But even though the MGB was gone, the car almost immediately had its renaissance, as this charming British sports car became a fashionably retro machine during the 1980’s and 90’s. Its simple mechanics, its gorgeous styling, and its English charm meant it was a cheap but popular alternative to more expensive classics such as the E-Type or the DB5. The love of the MGB and the Midget wasn’t just limited to Britain, but was a worldwide phenomenon; with second hand MGB’s being exported to Europe, America and Asia in their droves. The Japanese were particularly fond of these old MG’s, with Midgets and MGB’s being shipped out there by the dozen.
Such was the popularity of the MGB revival, that in 1993 Rover Group created the MG RV8, a limited edition homage to the classic MGB with altered styling, upgraded mechanics, and the sublime 3.5L Rover V8. Only 2,000 of these cars were built, but much of the technology behind the RV8 would end up in the first true MG since the end of the MGB, the MG F of 1995.
Here in the UK, the MG craze is still going strong, with enthusiasts taking scrapyard shells and run down barn finds and restoring them into their own put-together projects. The MGB has now become one of the most popular retro sports cars of the modern era; even the rubber-bumper British Leyland models make some fantastic kit cars if you want motoring fun on a budget.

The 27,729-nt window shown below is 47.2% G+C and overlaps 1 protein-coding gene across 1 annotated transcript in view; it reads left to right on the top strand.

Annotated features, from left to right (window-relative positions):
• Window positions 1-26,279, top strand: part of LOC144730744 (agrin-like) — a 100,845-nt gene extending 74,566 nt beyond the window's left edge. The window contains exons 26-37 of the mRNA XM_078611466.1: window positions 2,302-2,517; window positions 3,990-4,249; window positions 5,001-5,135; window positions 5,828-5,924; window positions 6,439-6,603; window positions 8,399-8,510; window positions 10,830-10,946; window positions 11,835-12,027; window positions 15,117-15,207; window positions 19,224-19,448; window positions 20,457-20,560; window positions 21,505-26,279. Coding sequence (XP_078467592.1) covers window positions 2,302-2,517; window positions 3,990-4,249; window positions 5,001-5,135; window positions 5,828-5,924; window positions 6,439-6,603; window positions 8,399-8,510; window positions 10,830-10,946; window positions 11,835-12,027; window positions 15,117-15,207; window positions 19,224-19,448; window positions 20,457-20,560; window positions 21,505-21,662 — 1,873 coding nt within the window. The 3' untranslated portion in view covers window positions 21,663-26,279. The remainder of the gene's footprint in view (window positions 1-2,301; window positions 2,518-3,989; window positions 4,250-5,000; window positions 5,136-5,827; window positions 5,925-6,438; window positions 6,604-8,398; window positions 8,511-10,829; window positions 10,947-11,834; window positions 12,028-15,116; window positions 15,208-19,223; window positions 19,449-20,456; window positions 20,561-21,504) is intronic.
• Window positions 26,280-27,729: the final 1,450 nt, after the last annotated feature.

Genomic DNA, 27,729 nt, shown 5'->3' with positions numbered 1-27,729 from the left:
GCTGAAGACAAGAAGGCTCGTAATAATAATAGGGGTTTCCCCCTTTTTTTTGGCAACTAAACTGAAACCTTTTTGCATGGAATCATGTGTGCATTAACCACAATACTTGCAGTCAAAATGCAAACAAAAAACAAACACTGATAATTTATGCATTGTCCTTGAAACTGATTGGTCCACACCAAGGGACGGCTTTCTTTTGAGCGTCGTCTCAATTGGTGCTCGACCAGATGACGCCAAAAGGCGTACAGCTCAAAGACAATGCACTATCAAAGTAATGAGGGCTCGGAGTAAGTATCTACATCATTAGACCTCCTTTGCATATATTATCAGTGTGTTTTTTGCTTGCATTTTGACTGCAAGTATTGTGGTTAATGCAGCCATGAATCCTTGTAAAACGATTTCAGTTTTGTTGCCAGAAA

Overall, the MGB is a car that proves there can be life after death. After becoming a staple of the British motor industry, being brought to its knees and ultimately sacrificed at the hands of British Leyland, and eventually finding new appreciation years after it was discontinued, the MGB has truly stood the test of time. It is truly the quintessential British sports car, filled with quirks and charms that many other models of its range don’t have. When looking back at the slew of sports cars that came from the late 1950’s and early 1960’s, the final roll call of classic machines before the rot set in and the style faded, the MGB stands up there with the E-Type, the DB5, the Spitfire and many more as a true piece of English motoring heritage.
- Looks – 7/10 – Forgoing the later rubber-bumper models, the original MGB was a charming and classic machine with styling endemic of the early 1960’s
- Comfort – 3/10 – Not its best attribute, with low sports suspension and cramped seats making for a hard ride